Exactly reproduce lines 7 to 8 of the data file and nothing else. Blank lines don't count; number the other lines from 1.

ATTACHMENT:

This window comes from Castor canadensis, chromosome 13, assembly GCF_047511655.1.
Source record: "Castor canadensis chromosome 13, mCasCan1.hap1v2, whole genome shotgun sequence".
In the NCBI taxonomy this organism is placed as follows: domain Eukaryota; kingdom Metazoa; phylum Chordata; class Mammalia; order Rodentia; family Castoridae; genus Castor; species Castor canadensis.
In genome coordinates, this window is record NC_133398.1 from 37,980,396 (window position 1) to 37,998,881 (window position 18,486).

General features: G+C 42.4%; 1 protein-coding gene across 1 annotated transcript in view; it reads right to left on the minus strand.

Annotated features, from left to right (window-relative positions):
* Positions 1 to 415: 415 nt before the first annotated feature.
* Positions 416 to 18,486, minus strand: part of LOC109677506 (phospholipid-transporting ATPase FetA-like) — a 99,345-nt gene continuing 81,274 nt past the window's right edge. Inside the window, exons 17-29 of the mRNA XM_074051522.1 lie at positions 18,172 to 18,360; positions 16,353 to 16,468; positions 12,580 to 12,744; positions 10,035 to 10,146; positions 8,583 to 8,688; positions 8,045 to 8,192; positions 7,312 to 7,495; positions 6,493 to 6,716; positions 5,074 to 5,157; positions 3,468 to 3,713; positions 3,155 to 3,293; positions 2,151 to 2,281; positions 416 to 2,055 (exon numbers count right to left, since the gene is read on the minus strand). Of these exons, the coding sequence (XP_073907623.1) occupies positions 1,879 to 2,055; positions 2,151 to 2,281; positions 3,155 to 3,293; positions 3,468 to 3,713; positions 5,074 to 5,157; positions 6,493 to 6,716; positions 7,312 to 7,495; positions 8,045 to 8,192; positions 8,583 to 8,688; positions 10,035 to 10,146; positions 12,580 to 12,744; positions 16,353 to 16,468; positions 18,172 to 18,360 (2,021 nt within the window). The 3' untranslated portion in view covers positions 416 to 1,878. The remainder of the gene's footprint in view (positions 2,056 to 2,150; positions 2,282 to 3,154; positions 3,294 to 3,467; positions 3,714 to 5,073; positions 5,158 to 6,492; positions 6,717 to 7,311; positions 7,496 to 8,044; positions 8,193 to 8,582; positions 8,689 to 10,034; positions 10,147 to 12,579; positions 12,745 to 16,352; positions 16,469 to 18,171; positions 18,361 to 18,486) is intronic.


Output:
* Positions 1 to 415: 415 nt before the first annotated feature.
* Positions 416 to 18,486, minus strand: part of LOC109677506 (phospholipid-transporting ATPase FetA-like) — a 99,345-nt gene continuing 81,274 nt past the window's right edge. Inside the window, exons 17-29 of the mRNA XM_074051522.1 lie at positions 18,172 to 18,360; positions 16,353 to 16,468; positions 12,580 to 12,744; positions 10,035 to 10,146; positions 8,583 to 8,688; positions 8,045 to 8,192; positions 7,312 to 7,495; positions 6,493 to 6,716; positions 5,074 to 5,157; positions 3,468 to 3,713; positions 3,155 to 3,293; positions 2,151 to 2,281; positions 416 to 2,055 (exon numbers count right to left, since the gene is read on the minus strand). Of these exons, the coding sequence (XP_073907623.1) occupies positions 1,879 to 2,055; positions 2,151 to 2,281; positions 3,155 to 3,293; positions 3,468 to 3,713; positions 5,074 to 5,157; positions 6,493 to 6,716; positions 7,312 to 7,495; positions 8,045 to 8,192; positions 8,583 to 8,688; positions 10,035 to 10,146; positions 12,580 to 12,744; positions 16,353 to 16,468; positions 18,172 to 18,360 (2,021 nt within the window). The 3' untranslated portion in view covers positions 416 to 1,878. The remainder of the gene's footprint in view (positions 2,056 to 2,150; positions 2,282 to 3,154; positions 3,294 to 3,467; positions 3,714 to 5,073; positions 5,158 to 6,492; positions 6,717 to 7,311; positions 7,496 to 8,044; positions 8,193 to 8,582; positions 8,689 to 10,034; positions 10,147 to 12,579; positions 12,745 to 16,352; positions 16,469 to 18,171; positions 18,361 to 18,486) is intronic.